What are common misconceptions about God’s holiness that people have, both within and outside the church? Why is it important to have a correct understanding about His holiness?

That’s complicated because I think there’s a lot even depending on the region. I guess one is that in secular culture, I don’t think his holiness is even esteemed much, not as much as his love is or his mercy or his kindness. And so I do think that there’s a misconception seeing that his holiness permeates all of his ways in all that he does. And I wish there was more of a conviction in that — my brain is flat because I’m pregnant! I just wish there was more emphasis on that, right?

I think within the church, there’s a ton. One that I address in the book is that God’s holiness is not just simply His moral purity or his inability to sin, His righteousness. But it’s also His transcendence, the fact that He is unique, that He exists differently than everything that exists. And I think that widens the conversation of holiness a ton because it’s not just that we’re dealing with a Being that cannot sin, but we’re also dealing with a Being that is not needy. We’re dealing with a Being that is independent. We’re dealing with a Being who is powerful to the nth degree and will never need anyone to regain it.

And so, I think that already does something to your faith, when you realize, I’m dealing with a God that only needs Himself to be Himself.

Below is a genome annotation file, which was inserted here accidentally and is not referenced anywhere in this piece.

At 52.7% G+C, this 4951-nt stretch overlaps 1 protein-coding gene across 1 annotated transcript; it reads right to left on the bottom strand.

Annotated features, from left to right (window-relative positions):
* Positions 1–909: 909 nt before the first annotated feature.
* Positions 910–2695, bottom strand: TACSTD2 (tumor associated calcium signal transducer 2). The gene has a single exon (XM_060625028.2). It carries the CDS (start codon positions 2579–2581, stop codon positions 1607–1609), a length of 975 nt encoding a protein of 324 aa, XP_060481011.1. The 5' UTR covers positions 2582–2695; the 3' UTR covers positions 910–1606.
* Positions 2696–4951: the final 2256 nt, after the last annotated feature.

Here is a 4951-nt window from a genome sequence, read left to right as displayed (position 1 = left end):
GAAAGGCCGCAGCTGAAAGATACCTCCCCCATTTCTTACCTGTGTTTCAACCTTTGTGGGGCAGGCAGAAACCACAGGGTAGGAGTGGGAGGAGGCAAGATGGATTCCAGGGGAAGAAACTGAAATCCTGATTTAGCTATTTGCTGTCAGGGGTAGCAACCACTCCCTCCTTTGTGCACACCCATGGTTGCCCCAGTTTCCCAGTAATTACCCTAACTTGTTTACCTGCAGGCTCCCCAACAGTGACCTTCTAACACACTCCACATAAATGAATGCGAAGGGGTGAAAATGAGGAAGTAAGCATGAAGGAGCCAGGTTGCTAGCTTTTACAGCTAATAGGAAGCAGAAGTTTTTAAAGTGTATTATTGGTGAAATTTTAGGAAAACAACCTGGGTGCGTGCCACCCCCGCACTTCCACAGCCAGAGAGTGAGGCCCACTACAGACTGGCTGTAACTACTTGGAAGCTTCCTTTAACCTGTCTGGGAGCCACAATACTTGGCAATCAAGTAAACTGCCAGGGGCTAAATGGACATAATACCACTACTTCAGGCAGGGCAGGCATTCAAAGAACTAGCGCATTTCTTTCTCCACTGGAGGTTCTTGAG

Can you share a story in your life about how God’s holiness became real to you, more than just a theory or a concept you assented to?

I thought about this because I feel like there’s been a lot of mini moments, you know, even while writing this book. But one that really defined my walk was [when] I was a new Christian, I was in L.A., and by “new,” I mean maybe a Christian less than six months. And anyone that knows me knows that I deal with same sex attractions. And so, I had met this girl at the church, and me and her start to talk, and I just kind of made it up in my mind, “You know what? I’m gonna just be gay for a couple of weeks.” That’s literally what I said to myself. I would just kick it with her and do what I have to do, and the woman that I discipling me got a bunch of the leaders together because they found out what was happening and they confronted me about it and challenged me on it.